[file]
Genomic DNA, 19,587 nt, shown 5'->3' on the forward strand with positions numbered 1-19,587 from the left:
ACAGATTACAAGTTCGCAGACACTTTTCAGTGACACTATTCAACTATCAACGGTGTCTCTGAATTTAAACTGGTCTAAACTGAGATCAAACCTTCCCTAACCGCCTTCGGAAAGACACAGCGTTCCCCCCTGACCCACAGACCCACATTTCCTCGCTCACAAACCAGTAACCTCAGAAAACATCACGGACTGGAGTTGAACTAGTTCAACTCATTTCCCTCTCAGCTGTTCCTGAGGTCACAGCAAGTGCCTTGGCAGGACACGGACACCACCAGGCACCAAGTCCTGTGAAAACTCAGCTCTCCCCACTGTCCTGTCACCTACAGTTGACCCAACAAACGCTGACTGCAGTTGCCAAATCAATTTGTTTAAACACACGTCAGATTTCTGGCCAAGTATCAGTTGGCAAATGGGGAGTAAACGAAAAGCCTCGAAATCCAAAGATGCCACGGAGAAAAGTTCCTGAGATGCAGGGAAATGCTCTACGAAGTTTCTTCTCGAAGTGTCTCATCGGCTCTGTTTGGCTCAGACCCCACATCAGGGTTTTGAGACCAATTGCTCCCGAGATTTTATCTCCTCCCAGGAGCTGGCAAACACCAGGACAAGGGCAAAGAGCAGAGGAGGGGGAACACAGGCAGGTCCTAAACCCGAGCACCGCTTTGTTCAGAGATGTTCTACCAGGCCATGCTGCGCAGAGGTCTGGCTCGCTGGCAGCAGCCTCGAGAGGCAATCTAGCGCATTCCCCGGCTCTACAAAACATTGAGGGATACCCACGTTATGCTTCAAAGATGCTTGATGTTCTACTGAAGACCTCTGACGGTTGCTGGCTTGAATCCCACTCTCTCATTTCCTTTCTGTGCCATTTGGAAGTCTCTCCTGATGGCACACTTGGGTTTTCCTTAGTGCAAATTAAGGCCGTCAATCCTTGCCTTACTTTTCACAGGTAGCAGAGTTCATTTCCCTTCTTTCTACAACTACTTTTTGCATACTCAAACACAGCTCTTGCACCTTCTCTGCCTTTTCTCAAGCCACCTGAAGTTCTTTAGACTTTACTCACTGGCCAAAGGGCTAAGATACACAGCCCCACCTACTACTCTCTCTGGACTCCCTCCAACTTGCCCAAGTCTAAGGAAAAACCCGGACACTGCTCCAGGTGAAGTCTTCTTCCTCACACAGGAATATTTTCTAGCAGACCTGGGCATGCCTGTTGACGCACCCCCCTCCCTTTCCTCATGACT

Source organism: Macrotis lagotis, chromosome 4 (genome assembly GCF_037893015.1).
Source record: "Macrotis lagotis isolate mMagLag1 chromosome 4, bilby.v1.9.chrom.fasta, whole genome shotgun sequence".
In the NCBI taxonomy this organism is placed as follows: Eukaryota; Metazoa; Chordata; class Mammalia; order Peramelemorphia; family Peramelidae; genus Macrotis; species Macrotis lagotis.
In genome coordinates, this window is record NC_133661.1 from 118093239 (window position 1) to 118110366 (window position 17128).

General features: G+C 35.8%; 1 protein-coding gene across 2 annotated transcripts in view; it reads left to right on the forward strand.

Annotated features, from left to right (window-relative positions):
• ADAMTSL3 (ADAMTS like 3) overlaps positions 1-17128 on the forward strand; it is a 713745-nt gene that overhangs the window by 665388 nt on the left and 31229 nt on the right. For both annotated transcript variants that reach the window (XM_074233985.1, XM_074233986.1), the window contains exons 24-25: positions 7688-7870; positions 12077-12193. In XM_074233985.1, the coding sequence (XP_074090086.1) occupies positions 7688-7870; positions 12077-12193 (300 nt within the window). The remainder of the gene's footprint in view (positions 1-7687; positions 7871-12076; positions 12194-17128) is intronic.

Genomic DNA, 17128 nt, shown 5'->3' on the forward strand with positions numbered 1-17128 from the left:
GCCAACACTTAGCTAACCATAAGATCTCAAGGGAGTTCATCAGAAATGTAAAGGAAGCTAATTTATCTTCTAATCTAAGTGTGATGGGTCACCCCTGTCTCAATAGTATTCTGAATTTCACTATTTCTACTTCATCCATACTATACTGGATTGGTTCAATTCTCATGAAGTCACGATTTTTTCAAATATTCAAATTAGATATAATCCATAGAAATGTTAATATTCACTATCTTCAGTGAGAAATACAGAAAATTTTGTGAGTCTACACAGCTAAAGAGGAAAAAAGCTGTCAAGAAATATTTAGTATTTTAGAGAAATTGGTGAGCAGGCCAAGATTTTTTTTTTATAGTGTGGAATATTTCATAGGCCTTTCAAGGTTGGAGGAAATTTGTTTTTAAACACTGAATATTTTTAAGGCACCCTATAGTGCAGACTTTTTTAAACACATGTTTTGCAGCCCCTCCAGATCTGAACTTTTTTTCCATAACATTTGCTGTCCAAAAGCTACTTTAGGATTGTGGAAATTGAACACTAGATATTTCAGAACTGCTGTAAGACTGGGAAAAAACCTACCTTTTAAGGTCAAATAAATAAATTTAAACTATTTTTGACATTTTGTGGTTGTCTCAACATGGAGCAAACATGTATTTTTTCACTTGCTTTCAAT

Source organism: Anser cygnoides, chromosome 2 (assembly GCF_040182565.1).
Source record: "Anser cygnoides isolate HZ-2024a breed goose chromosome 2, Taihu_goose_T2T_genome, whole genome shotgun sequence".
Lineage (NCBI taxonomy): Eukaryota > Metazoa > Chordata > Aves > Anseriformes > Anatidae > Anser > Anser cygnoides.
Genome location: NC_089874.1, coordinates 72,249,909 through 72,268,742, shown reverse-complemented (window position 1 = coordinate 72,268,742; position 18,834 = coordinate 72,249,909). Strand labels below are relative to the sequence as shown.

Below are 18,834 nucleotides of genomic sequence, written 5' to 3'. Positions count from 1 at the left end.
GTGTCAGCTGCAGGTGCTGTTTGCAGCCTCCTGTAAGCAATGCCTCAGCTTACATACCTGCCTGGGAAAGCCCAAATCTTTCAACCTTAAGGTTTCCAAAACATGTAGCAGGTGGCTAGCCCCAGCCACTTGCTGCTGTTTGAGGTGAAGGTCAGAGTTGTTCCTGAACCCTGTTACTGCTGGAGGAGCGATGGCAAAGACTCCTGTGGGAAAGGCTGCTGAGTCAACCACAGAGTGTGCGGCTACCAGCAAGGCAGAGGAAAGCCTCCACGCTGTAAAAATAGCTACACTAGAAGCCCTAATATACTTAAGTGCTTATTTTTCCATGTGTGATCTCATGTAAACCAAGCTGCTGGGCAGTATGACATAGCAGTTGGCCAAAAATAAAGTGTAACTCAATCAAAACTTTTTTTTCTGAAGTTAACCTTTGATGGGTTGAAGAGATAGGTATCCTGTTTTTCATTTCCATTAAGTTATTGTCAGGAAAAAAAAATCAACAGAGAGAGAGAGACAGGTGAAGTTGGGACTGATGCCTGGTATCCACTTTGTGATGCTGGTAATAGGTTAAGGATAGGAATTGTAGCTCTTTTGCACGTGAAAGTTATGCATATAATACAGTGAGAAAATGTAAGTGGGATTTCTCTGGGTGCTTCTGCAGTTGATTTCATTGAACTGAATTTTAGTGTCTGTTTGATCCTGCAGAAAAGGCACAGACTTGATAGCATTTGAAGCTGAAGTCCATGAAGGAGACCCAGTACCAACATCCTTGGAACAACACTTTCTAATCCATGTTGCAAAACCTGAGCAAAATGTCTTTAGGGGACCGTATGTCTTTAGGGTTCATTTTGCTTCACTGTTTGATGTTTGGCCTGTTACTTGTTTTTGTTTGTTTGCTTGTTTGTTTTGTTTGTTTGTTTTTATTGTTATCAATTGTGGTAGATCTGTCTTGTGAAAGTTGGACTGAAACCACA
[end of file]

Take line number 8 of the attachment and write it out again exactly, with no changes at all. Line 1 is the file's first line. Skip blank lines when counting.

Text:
Annotated features, from left to right (window-relative positions):